Silhouettes of a man and woman in Regency dress against a background of the number 80

Though it is one of Georgette Heyer’s Georgian novels, The Talisman Ring is an engaging and humorous romp like many of her Regencies. In today’s article, Regency romance author, Judith Laik, shares with us the sudden insights which came to her when she recently re-read this romance which involves smugglers, swash-buckling and two pairs of lovers who take a bit of time to sort out who belongs with who. Do you agree with her take on the pairs of ladies in several of Heyer’s novels?

All comments on the Regency genre and this book are welcome. Please feel free to share your views.

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Jul 102015

If you like history, romance or shopping, you will certainly enjoy today’s article by romance author, Regan Walker. Oxford Street in London is one of the settings in Regan’s new release, To Tame the Wind, which is set at the end of the eighteenth century. Though shopping malls had yet to be developed in the late eighteenth century, Regan shares with us her research on a shopping area which was popular with the upper classes in London at that time.

Just sit back and let Regan take you on a tour of eighteenth-century Oxford Street . . .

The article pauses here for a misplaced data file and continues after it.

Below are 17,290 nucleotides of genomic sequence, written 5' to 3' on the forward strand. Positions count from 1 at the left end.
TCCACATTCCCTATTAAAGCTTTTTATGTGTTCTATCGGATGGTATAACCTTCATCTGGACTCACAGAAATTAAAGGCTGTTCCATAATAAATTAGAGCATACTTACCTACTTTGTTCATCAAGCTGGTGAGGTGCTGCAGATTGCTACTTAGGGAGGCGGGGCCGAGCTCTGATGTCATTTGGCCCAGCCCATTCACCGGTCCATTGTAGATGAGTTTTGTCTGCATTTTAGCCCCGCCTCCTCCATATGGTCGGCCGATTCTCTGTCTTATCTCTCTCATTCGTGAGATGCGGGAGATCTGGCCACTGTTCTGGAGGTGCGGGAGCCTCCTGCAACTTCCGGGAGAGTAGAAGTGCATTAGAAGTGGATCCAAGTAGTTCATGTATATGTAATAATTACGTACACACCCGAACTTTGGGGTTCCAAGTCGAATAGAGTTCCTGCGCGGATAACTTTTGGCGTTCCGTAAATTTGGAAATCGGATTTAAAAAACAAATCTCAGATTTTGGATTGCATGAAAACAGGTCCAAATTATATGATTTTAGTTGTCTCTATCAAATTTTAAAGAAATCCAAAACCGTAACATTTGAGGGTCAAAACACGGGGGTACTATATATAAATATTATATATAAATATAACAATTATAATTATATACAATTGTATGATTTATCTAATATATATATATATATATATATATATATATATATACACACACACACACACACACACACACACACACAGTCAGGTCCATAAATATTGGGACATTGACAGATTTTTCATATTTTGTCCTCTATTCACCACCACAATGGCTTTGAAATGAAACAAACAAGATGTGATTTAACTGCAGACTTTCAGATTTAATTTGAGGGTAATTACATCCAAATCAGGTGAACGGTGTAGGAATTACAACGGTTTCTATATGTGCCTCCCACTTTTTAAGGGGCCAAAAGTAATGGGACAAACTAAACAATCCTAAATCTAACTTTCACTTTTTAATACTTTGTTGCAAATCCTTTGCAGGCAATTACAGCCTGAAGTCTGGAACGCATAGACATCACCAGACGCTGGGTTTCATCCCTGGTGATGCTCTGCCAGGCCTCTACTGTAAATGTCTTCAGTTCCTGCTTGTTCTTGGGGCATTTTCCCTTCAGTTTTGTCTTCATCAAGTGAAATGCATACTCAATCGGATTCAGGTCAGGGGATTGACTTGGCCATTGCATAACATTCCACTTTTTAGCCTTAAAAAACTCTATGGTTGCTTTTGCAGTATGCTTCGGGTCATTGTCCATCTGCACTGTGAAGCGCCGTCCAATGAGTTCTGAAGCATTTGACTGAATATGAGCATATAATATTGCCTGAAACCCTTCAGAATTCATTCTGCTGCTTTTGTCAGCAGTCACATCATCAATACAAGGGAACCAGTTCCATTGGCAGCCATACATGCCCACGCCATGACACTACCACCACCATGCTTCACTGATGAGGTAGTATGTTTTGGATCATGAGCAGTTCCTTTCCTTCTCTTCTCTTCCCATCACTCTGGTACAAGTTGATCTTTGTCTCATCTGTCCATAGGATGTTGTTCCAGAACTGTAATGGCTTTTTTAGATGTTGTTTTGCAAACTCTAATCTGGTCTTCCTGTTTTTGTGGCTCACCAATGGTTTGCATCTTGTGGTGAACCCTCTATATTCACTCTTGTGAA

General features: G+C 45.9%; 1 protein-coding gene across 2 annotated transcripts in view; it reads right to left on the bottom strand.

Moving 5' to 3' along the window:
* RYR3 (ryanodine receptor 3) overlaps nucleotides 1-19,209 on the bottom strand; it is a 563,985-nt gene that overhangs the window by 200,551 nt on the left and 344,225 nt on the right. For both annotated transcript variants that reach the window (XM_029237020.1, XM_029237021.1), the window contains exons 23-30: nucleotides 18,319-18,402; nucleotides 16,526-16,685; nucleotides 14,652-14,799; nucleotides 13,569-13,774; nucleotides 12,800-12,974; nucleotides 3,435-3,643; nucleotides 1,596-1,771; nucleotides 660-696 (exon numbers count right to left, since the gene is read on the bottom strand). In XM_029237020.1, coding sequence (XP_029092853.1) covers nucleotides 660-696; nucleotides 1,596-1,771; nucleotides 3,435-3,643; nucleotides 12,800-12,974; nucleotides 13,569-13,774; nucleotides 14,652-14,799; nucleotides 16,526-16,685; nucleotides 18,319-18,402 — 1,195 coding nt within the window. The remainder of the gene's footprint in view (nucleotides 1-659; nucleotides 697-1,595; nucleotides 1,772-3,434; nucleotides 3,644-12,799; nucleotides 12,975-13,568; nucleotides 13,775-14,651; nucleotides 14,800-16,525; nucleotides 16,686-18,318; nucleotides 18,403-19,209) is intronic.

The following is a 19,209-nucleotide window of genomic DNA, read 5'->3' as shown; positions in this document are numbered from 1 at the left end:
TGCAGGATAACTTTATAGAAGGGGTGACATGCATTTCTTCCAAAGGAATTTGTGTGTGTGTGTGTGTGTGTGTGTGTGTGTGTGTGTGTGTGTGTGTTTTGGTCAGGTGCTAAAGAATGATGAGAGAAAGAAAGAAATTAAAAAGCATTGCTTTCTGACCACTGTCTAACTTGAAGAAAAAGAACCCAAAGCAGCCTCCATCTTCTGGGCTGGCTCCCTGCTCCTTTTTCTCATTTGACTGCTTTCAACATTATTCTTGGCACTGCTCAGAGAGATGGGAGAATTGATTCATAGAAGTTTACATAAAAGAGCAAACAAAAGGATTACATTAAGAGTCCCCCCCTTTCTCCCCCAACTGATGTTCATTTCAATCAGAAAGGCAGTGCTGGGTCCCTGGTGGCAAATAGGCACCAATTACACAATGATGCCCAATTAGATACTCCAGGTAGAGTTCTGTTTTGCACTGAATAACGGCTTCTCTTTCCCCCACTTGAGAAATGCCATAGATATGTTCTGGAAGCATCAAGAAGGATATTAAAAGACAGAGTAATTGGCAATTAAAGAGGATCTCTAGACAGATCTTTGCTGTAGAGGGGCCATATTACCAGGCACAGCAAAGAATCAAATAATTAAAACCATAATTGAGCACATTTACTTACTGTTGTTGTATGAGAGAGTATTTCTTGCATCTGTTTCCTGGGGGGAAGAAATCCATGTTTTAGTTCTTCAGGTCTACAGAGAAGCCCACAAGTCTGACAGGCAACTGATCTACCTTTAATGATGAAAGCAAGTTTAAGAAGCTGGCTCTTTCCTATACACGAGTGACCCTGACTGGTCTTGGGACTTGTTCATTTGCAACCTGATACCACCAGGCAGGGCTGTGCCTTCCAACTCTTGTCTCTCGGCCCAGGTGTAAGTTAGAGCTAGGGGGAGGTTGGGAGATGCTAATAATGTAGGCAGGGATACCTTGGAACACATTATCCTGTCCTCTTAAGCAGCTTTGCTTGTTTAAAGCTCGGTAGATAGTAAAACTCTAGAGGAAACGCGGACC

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Jul 062015

Silhouettes of a man and woman in Regency dress against a background of the number 80

Romance reader and author, Lesli Lent, shares with us her views on Sprig Muslin, one of Georgette Heyer’s most amusing, if confusing, Regency romances. Though Lesli has no doubt who the hero of this story is, she does question the roles of the two most prominent female characters. Which one is the heroine? How does one classify the other prominent female? Would such a romance make it to press today? If it did, would you read it?

Have you read Sprig Muslin? Whether you agree or disagree with Lesli, you are welcome to post your views in comments to this article.

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Jul 032015

Information on our members’ new releases (along with other new Regency Romance fiction releases) and other Regency related articles are available for download at The Regency Reader – July 2015. If you wish to receive The Regency Reader via email, we ask that you subscribe through MailChimp using this short subscription form.

New Releases for July 2015

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Cover image for Ann Lethbridge's The Duke's Daring Debutante

Ann Lethbridge

The Duke’s Daring Debutante (Beresford Abbey)
Harlequin Historical
Print, eBook
Historical/Graphic Sexual Contact

Disgraced by His Grace!

Frederick, Duke of Falconwood, has vowed never to marry, instead dedicating himself to protecting his country. But when he’s caught in a very compromising position with a coquettish debutante, Freddy does the only thing that will salvage her reputation—he proposes marriage!

Even though Minette Rideau craves the stoic duke’s touch, she knows she can’t become his wife. For giving in to her desires will reveal a shameful secret, putting much more than her virtue in jeopardy…

July 1, 2015